The common cold, as we well know, can’t be treated. Runny noses and scratchy throats are more an inevitability than anything else, and there isn’t much to be done. A student going through the common cold should keep two things in mind: coping mechanisms and developing symptoms. Everyone has their own way of dealing with the common cold, with the most effective being lots of rest and clear fluid. Water and sleep will get you through. However, while this is going on, make sure your student is watching for worsening symptoms. A self-diagnosed cold may be a warning sign of something worse.
The flu is one of these things. As a sort of extreme cold, we can often handle the flu ourselves. Only in extreme cases does it grow to be an issue. In small cases, make sure your student is equipped with ibuprofen and other medication to help break fevers and keep their breathing strong. In extreme cases, doctors and campus health centers can provide anti-viral medication to help fight it. The greatest way to treat the flu is to prevent it, so flu shots are an absolute must for a freshman.
Finally, we have strep throat, upper respiratory infections, pneumonia, meningococcal meningitis, pertussis (whooping cough), mumps, and other such diseases. These illnesses aren’t easy to diagnose, but they are fairly easy to catch and treat. Initially, many of these may seem like a cold or the flu. When these symptoms increase, seeing a doctor becomes absolutely imperative. We can attempt to diagnose these ourselves – many people know about inflamed lymph nodes, the white dots that are a sign of strep, or the rash-like outbreak of the mumps – but even a graduating health student can’t handle these issues alone. These are common outside of campus as well but, as noted above, colleges are something of a giant petri dish for such issues. Vaccinations are the greatest preventative measure against these. You and your student should also be on top of news from the campus, as it can provide a great warning sign when the risk of these illnesses increase.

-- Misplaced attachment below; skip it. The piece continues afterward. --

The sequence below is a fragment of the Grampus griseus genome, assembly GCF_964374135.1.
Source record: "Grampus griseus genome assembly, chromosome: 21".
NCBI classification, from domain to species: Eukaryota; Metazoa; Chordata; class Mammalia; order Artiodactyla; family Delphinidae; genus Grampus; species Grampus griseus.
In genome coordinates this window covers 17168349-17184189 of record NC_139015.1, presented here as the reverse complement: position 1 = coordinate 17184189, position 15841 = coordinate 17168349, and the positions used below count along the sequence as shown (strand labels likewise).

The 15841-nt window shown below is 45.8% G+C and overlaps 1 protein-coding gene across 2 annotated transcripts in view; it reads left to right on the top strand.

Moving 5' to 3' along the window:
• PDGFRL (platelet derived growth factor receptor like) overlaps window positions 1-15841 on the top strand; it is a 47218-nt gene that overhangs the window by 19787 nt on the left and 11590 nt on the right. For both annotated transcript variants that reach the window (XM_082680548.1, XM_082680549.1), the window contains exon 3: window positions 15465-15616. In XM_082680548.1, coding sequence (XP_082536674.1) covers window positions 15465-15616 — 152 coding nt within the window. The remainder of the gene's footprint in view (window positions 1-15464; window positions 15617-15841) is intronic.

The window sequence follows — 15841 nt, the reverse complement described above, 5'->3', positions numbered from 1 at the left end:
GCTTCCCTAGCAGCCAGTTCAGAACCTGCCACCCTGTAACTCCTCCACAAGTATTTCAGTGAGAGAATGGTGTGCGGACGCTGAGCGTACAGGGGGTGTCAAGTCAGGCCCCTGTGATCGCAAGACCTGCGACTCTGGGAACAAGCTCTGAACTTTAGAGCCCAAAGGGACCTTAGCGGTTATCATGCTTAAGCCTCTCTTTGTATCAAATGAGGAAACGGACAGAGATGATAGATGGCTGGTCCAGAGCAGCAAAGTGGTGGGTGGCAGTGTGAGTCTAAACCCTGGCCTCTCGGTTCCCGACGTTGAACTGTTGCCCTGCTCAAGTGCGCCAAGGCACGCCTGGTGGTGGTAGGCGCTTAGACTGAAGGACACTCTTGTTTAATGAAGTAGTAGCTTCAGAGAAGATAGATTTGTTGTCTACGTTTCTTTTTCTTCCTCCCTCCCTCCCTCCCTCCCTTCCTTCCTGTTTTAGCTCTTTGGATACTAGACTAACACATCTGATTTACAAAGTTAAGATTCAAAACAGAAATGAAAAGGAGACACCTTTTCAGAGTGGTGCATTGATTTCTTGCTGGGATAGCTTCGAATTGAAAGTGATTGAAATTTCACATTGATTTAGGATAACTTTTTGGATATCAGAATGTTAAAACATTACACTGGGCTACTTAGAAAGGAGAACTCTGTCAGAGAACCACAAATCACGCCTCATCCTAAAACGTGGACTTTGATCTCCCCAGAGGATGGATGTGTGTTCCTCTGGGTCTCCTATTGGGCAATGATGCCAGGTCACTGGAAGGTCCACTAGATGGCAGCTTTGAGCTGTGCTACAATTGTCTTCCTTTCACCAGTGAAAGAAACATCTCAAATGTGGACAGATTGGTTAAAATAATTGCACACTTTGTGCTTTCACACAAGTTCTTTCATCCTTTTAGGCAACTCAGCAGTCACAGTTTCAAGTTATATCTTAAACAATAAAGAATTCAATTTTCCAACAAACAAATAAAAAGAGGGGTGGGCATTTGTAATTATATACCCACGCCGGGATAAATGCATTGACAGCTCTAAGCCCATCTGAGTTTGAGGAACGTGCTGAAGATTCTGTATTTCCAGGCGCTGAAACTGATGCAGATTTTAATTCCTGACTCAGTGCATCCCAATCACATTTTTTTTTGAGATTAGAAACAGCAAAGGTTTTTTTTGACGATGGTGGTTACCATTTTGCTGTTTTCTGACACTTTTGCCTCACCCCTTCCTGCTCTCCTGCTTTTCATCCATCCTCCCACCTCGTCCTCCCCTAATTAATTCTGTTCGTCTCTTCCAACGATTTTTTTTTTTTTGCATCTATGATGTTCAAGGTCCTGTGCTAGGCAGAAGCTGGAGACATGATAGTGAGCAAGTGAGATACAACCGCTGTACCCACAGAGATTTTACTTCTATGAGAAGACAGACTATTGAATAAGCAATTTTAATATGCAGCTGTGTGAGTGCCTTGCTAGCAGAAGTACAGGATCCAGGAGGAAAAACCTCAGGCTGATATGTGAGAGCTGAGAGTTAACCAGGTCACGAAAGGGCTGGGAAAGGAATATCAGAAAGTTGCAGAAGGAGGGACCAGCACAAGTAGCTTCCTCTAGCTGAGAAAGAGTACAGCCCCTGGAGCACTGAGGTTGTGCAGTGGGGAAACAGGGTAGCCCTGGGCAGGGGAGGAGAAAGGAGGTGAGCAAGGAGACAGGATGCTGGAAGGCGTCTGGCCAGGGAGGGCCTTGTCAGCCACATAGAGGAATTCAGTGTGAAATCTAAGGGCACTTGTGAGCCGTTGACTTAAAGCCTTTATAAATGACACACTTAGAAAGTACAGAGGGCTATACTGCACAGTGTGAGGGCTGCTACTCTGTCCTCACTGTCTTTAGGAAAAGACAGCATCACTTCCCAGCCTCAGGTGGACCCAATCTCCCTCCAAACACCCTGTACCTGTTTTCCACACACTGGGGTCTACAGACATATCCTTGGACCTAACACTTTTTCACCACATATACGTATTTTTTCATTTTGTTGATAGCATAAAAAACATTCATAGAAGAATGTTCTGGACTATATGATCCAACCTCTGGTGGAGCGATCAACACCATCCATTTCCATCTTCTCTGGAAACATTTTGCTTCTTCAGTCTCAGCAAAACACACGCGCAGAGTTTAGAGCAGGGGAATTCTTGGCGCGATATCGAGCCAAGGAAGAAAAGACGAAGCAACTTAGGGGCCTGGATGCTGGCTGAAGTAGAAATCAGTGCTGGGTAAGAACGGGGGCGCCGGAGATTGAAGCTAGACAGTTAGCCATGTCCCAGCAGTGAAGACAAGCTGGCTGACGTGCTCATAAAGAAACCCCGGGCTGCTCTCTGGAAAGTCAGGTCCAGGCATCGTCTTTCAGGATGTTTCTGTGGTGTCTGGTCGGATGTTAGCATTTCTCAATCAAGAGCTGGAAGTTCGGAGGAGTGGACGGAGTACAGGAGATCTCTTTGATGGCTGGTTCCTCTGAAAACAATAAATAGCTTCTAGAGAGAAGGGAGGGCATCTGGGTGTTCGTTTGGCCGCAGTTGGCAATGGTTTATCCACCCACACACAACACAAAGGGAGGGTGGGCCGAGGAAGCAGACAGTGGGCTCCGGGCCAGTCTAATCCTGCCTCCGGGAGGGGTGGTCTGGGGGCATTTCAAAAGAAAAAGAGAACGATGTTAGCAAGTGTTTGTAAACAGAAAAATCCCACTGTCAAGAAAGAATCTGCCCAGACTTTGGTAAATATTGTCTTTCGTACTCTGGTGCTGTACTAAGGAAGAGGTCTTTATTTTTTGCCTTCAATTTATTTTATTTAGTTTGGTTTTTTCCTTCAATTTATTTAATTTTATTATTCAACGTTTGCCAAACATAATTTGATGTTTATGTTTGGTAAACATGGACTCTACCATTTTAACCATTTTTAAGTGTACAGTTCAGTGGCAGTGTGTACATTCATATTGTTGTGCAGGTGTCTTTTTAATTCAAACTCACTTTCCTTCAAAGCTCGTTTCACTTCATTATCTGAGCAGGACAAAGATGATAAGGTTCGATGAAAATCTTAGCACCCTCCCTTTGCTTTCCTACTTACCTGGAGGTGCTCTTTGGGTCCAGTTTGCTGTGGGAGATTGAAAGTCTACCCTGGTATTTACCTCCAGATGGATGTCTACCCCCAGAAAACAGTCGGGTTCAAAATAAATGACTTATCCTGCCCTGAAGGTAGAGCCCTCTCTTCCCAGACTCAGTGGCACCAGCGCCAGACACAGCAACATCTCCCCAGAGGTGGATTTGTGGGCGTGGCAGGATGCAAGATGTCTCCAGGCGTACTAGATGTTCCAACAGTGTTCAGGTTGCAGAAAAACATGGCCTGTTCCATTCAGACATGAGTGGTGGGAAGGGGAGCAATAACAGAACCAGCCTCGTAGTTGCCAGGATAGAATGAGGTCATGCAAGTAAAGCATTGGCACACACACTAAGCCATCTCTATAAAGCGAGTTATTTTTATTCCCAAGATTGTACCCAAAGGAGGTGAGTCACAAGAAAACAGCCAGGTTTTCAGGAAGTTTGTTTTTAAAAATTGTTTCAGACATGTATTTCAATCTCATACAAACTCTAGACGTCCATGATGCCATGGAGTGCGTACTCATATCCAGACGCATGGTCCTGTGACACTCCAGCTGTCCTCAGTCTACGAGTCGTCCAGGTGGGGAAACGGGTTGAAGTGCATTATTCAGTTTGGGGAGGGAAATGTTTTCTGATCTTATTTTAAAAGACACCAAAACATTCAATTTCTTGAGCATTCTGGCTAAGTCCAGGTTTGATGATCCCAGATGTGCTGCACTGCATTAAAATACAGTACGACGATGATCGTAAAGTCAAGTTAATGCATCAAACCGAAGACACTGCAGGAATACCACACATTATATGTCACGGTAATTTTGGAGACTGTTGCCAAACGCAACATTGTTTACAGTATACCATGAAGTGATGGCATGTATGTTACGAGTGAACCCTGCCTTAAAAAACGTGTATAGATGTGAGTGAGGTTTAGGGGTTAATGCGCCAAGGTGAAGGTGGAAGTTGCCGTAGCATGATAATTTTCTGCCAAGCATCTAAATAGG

The Party Problem
Returning to the stories we tell about college, everyone has a few party stories. Some are happier to tell them, but everyone has one. Unsurprisingly, parties and nightlife aren’t the healthiest things. Alcohol and sex run rampant on college campuses, and your student should be aware of the dangers of them. The CDC published some great guides to help your student educate themselves about alcohol and sex on college campuses.
While both are important, there is more than enough reading material about them in the world. Instead of rehashing what you’ve already heard, let’s talk about the two most common STDs on college campuses: mononucleosis and human papillomavirus (HPV).